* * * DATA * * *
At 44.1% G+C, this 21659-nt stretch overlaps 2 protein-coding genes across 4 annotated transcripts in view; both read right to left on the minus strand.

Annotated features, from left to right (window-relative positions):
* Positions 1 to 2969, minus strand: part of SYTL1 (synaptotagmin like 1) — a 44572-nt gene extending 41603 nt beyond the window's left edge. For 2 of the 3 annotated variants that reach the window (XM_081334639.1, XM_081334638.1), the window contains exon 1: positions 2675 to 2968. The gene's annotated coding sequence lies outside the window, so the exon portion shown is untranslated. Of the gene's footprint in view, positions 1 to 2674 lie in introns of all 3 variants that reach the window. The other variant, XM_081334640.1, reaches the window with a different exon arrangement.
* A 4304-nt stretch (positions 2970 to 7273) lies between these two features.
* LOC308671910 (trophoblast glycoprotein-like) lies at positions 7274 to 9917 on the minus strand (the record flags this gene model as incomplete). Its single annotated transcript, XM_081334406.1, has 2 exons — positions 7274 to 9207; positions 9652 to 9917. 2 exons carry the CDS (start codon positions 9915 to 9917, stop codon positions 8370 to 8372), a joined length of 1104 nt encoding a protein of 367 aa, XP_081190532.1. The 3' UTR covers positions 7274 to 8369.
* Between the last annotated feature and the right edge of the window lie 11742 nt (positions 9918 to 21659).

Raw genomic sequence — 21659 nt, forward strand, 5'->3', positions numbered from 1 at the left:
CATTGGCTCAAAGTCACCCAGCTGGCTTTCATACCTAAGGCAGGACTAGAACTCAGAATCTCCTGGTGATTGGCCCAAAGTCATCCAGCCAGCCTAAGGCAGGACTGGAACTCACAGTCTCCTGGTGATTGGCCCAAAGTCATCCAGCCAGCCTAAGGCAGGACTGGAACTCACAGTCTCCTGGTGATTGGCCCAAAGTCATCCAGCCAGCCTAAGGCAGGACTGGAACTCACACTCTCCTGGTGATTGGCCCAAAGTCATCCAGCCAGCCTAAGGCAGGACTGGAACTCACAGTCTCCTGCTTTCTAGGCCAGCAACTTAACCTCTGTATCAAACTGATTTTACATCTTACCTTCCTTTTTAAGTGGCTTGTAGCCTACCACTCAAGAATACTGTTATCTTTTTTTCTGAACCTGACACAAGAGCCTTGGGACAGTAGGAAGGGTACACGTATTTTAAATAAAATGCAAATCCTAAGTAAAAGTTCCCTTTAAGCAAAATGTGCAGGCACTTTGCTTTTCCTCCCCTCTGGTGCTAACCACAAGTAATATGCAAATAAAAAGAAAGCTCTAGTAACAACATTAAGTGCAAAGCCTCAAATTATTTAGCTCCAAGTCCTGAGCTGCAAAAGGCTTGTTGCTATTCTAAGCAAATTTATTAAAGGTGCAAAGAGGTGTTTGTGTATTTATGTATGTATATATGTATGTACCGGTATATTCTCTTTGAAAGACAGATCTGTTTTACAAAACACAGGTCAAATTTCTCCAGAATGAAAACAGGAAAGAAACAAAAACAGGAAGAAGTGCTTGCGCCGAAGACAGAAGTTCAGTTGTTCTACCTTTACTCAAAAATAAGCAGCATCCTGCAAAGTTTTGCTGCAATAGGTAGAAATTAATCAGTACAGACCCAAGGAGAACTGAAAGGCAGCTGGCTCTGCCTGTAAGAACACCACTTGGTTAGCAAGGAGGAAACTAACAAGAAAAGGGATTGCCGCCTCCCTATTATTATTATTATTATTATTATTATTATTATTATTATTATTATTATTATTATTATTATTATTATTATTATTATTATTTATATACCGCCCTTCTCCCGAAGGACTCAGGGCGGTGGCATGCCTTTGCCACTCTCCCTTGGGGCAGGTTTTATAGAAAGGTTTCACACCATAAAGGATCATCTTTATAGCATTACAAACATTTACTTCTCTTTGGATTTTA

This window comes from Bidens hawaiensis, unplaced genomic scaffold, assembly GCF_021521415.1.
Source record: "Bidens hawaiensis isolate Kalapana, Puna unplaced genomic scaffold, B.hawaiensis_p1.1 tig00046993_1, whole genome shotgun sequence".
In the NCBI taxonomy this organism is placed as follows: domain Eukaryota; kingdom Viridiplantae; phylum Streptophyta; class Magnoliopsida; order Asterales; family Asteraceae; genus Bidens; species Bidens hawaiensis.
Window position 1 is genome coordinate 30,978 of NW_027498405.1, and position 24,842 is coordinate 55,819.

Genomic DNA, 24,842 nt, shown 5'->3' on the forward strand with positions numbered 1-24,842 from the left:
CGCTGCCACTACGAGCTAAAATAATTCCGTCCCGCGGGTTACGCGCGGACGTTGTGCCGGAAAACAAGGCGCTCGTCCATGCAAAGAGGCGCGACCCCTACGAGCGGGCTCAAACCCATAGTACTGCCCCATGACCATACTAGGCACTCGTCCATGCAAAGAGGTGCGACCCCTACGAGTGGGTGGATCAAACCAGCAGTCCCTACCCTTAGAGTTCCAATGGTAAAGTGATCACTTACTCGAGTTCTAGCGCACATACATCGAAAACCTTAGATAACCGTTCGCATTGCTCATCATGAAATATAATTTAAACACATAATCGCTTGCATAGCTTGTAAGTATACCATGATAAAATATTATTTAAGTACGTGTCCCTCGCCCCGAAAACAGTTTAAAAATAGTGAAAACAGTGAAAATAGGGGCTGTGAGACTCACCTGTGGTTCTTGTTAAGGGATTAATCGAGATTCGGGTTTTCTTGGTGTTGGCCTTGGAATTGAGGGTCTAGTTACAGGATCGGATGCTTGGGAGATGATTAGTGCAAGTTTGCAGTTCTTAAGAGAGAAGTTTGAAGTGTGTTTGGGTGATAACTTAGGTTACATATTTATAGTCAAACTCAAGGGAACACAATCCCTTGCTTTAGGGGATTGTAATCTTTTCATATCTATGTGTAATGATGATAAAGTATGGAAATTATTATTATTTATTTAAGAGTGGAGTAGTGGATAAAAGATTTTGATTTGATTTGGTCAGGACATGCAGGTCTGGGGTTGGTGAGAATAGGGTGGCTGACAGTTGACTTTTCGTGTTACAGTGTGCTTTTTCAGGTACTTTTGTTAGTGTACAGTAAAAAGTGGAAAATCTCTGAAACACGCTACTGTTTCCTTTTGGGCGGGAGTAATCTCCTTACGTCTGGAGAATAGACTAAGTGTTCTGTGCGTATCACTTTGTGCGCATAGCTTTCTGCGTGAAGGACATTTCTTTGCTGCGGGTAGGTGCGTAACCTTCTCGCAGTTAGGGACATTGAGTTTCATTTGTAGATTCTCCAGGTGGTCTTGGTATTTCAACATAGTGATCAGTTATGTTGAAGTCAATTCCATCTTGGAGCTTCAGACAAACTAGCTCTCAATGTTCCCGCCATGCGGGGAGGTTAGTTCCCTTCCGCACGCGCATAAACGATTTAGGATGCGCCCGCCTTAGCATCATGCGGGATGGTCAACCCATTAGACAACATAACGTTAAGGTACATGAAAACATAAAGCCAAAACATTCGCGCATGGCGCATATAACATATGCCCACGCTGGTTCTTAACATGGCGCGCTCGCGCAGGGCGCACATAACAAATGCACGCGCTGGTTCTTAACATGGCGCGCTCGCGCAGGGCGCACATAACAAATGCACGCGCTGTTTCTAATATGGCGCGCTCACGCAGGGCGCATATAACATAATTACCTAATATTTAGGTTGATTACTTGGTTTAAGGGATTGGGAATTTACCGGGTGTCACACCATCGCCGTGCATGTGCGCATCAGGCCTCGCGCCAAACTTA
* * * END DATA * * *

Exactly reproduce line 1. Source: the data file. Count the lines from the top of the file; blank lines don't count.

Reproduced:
At 44.1% G+C, this 21659-nt stretch overlaps 2 protein-coding genes across 4 annotated transcripts in view; both read right to left on the minus strand.